Tianjin Port Group (TPG) is both the main Port Operator and Port Landowner, and retains some of the old Port Authority's supervisory functions. TPG is the holding company and Ultimate Controlling Party for most of the Tianjin Port operating units, and its affiliates and subordinate units run most aspects of port operation. The Dagukou port area is (at present) run separately by the Tianjin Lingang Port Group Co. (天津临港港务集团有限公司), owned by the Tianjin Lingang Economic Area Administrative Committee (of which TPG is a part).|[21]

TPG also serves as Port Landlord, providing basic municipal services (including roads, power, water and sewerage) and other services, extending from construction materials to printing services, to the Port’s various tenant operators. In this role, TPG maintains quasi-municipal authority over port areas. Finally, as with all Chinese SOEs, the control and coordination role of the local Communist Party units is significant, as is the common cross-sharing of personnel among related units.

Traffic management and navigational safety

Area procedures and traffic rules

Large mushroom-shaped concrete tower with a smaller white building under it
The VTS Tower houses the traffic control center for the Port and its approaches

The Vessel Traffic Service Center (天津船舶交通管理中心) of the MSA provides traffic control, navigation assistance and local communication to all vessels in the Port’s fairway, anchorages and berths. The VTS Center is located in an 88 m tall control tower at the eastern end of the Dongtudi (East Pier), and has two subordinate monitoring stations at Dongjiang and Lingang. Its control area extends 20 nautical miles (37 km) from the tower. Compliance with the VTSC’s authority is mandatory, and all ships must maintain watch on its VHF channel (Ch. 9) while on the port area. On the Haihe, both VHF 09 and 71 must be on watch.

Tianjin VTS monitors traffic with several overlapping systems: a Radar Surveillance System, a VHF Communications System, an AIS system, and a CCTV system. The traffic management system integrates these data sources to a theoretical tracking capacity of 100,000 ships at a time.[22]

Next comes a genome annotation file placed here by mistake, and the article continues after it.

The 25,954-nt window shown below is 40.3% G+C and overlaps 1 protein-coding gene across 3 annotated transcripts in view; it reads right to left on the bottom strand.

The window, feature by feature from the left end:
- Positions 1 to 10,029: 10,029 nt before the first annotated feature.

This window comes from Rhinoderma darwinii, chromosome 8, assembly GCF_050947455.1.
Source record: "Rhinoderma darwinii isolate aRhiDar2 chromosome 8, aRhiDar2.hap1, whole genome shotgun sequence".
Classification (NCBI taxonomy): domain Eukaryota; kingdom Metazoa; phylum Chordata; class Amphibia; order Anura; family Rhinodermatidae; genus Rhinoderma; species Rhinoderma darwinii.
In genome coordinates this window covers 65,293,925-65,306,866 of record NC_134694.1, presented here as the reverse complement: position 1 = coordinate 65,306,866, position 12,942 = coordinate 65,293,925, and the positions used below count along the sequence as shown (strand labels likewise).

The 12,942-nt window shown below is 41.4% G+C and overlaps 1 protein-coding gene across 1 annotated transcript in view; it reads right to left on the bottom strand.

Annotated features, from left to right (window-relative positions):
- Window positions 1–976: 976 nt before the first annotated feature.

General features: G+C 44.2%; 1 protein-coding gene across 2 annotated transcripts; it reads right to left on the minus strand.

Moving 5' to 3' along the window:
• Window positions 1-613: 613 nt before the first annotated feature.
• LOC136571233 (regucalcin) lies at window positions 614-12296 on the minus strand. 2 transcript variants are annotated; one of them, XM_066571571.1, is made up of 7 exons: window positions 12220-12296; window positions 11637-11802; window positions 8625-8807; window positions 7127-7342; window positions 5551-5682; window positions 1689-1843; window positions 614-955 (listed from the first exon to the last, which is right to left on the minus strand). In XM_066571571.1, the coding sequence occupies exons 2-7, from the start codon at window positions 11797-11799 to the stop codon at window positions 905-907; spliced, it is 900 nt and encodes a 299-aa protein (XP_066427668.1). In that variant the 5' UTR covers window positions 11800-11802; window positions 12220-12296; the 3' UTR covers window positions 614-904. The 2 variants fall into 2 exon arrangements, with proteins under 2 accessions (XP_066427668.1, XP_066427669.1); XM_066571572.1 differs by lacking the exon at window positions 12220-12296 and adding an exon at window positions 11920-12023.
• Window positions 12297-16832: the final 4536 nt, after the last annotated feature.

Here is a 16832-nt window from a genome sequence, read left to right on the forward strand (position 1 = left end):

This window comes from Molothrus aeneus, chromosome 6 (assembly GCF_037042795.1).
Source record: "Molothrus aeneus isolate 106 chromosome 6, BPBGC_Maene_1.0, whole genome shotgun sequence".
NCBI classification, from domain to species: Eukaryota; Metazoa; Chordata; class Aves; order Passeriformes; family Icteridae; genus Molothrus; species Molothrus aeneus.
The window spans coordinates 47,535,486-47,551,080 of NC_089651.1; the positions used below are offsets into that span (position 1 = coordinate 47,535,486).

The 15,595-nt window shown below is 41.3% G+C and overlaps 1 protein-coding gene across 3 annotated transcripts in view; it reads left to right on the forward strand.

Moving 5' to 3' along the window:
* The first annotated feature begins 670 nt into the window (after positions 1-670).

The Radar Surveillance System operates X-band marine radars from the Dongtudi tower and from the Nanjiang MSA base, and the associated ARPA system monitors ship tracks and provides collision early warning.

The AIS system is part of the very extensive AIS network covering all of China’s coasts. Dongtudi tower was set up March 2010 as both the local base station and as the regional AIS Service Center.

As of 2009, the VTS Center had five CCTV sites (at the VTS Control Tower, the Nanjiang Radar Station, the Bohai Oil Tower, the Coastal Radio Building, and the Port Authority Yuhaiyuan Dormitory (the last two on the Haihe shore), for a total of 10 traffic monitoring cameras;[23] the Dagukou sub-center has its own CCTV system.[24] The VTS Center also runs a hydro-meteorology data system (collecting real time data from over 25 stations and gauges), and is the main user of the weather warning system.

Traffic Rules: The Tianjin Port Main Channel is a conditional two-way channel. One-way restrictions are triggered by severe weather conditions (wind force 7 or higher), by wide ships (45 m beam for any one ship, or 75 m width total for both), by long tows (200 m or more), or by dangerous cargoes. Maximum speed in the main channel is set at 13 knots westward and 15 knots eastward, minimum speed at 5 knots.[25] The Chuanzhadong Channel's maximum speed is 8 knots. Keel clearance must be 1.7 m or more at the Main Channel, 0.8 m at the Chuanzhadong Channel, and 0.5 m in the rest of the fairway. All ships must display flags or light signals according to the COLREGS and the International Code of Signals.[26] The Dagusha Channel has separate regulations, speed limits are a maximum of 13 knots and a minimum of 5 knots.

Vessels are prohibited from entering or leaving the port, or shifting berths, without special authorization from the VTS Center if: 1) visibility is less than 1,000 m; 2) there are hazardous icing conditions; 3) wind force is 9 or over. In the 2006–2010 period, there were a total or 1,382 hours of traffic closure or restriction.[27]